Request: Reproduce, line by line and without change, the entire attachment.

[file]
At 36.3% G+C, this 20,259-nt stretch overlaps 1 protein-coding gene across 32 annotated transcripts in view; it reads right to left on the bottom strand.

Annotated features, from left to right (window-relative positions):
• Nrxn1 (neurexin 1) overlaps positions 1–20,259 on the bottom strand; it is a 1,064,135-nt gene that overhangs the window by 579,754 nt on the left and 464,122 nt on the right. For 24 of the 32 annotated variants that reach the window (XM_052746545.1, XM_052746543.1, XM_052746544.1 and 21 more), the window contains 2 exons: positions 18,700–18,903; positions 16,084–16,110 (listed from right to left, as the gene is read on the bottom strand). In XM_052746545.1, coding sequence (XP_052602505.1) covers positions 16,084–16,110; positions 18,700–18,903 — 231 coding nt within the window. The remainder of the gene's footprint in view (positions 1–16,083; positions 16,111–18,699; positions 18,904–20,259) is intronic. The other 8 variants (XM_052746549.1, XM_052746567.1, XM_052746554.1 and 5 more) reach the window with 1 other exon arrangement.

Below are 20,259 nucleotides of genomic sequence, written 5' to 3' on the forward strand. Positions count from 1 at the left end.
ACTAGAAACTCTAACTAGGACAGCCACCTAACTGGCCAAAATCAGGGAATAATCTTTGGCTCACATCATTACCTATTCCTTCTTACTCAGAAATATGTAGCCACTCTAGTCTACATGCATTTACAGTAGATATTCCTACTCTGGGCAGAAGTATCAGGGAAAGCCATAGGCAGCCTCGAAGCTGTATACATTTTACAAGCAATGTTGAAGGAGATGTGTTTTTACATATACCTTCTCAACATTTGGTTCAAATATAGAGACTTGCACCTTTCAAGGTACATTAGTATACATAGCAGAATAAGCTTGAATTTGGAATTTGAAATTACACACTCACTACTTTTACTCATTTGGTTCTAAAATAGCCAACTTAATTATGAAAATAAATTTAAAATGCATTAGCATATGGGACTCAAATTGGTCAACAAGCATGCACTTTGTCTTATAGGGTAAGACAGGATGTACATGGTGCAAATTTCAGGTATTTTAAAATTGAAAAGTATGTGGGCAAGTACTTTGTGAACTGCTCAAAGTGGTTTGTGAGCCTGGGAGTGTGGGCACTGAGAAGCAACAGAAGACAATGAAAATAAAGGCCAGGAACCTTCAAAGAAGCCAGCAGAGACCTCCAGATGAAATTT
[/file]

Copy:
At 36.3% G+C, this 20,259-nt stretch overlaps 1 protein-coding gene across 32 annotated transcripts in view; it reads right to left on the bottom strand.

Annotated features, from left to right (window-relative positions):
• Nrxn1 (neurexin 1) overlaps positions 1–20,259 on the bottom strand; it is a 1,064,135-nt gene that overhangs the window by 579,754 nt on the left and 464,122 nt on the right. For 24 of the 32 annotated variants that reach the window (XM_052746545.1, XM_052746543.1, XM_052746544.1 and 21 more), the window contains 2 exons: positions 18,700–18,903; positions 16,084–16,110 (listed from right to left, as the gene is read on the bottom strand). In XM_052746545.1, coding sequence (XP_052602505.1) covers positions 16,084–16,110; positions 18,700–18,903 — 231 coding nt within the window. The remainder of the gene's footprint in view (positions 1–16,083; positions 16,111–18,699; positions 18,904–20,259) is intronic. The other 8 variants (XM_052746549.1, XM_052746567.1, XM_052746554.1 and 5 more) reach the window with 1 other exon arrangement.

Below are 20,259 nucleotides of genomic sequence, written 5' to 3' on the forward strand. Positions count from 1 at the left end.
ACTAGAAACTCTAACTAGGACAGCCACCTAACTGGCCAAAATCAGGGAATAATCTTTGGCTCACATCATTACCTATTCCTTCTTACTCAGAAATATGTAGCCACTCTAGTCTACATGCATTTACAGTAGATATTCCTACTCTGGGCAGAAGTATCAGGGAAAGCCATAGGCAGCCTCGAAGCTGTATACATTTTACAAGCAATGTTGAAGGAGATGTGTTTTTACATATACCTTCTCAACATTTGGTTCAAATATAGAGACTTGCACCTTTCAAGGTACATTAGTATACATAGCAGAATAAGCTTGAATTTGGAATTTGAAATTACACACTCACTACTTTTACTCATTTGGTTCTAAAATAGCCAACTTAATTATGAAAATAAATTTAAAATGCATTAGCATATGGGACTCAAATTGGTCAACAAGCATGCACTTTGTCTTATAGGGTAAGACAGGATGTACATGGTGCAAATTTCAGGTATTTTAAAATTGAAAAGTATGTGGGCAAGTACTTTGTGAACTGCTCAAAGTGGTTTGTGAGCCTGGGAGTGTGGGCACTGAGAAGCAACAGAAGACAATGAAAATAAAGGCCAGGAACCTTCAAAGAAGCCAGCAGAGACCTCCAGATGAAATTT